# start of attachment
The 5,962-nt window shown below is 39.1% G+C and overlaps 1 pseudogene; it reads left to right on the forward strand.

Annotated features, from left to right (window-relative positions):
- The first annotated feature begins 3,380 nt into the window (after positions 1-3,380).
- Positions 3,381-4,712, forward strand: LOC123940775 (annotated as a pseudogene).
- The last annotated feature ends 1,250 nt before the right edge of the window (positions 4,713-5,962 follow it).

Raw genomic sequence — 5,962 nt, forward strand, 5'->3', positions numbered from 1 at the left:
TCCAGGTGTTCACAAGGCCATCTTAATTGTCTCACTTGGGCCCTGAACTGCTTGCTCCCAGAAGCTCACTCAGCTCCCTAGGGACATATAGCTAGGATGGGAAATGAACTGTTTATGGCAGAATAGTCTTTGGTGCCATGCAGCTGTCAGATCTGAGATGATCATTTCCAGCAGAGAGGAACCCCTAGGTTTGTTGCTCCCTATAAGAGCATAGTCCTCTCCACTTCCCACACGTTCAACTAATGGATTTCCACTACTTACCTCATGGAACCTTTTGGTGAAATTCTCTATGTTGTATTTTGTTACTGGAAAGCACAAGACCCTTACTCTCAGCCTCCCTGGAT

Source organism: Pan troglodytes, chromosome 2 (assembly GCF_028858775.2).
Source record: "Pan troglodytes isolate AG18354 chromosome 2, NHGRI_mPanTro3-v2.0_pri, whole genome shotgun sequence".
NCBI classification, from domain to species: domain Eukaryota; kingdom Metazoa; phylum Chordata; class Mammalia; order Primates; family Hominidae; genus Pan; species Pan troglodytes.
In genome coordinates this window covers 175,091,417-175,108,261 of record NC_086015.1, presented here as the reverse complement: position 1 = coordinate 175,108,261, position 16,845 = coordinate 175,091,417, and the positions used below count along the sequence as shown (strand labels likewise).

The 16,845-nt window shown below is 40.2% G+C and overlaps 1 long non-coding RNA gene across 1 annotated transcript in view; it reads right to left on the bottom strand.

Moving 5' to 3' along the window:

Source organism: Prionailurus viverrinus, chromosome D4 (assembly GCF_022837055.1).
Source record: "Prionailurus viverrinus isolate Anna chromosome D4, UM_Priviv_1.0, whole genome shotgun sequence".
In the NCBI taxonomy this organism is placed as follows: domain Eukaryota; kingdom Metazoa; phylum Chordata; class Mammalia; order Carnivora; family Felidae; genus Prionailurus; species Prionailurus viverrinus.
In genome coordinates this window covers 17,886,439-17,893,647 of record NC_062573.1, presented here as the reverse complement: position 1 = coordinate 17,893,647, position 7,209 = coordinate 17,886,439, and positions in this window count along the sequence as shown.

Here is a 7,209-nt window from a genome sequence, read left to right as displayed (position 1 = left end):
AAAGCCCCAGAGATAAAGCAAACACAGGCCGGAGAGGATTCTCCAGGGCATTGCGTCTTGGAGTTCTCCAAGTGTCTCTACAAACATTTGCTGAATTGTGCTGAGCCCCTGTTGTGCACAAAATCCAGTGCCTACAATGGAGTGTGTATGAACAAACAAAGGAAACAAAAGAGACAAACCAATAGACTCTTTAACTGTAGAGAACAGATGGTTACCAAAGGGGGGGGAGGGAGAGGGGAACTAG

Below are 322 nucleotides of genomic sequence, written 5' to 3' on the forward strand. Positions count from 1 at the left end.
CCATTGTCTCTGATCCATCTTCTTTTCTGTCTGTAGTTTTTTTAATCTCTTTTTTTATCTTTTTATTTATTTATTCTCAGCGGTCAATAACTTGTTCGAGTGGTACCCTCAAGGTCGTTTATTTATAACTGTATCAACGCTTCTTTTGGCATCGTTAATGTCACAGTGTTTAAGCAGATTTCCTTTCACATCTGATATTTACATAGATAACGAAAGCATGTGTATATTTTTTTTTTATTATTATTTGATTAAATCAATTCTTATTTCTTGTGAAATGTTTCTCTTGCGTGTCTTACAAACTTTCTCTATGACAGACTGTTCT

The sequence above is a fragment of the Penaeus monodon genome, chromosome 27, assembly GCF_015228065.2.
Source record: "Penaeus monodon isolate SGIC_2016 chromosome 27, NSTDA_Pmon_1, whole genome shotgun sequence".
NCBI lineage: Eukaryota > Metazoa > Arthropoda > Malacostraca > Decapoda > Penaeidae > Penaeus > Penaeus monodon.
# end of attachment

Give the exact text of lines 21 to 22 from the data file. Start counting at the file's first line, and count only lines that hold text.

CCATTGTCTCTGATCCATCTTCTTTTCTGTCTGTAGTTTTTTTAATCTCTTTTTTTATCTTTTTATTTATTTATTCTCAGCGGTCAATAACTTGTTCGAGTGGTACCCTCAAGGTCGTTTATTTATAACTGTATCAACGCTTCTTTTGGCATCGTTAATGTCACAGTGTTTAAGCAGATTTCCTTTCACATCTGATATTTACATAGATAACGAAAGCATGTGTATATTTTTTTTTTATTATTATTTGATTAAATCAATTCTTATTTCTTGTGAAATGTTTCTCTTGCGTGTCTTACAAACTTTCTCTATGACAGACTGTTCT

The sequence above is a fragment of the Penaeus monodon genome, chromosome 27, assembly GCF_015228065.2.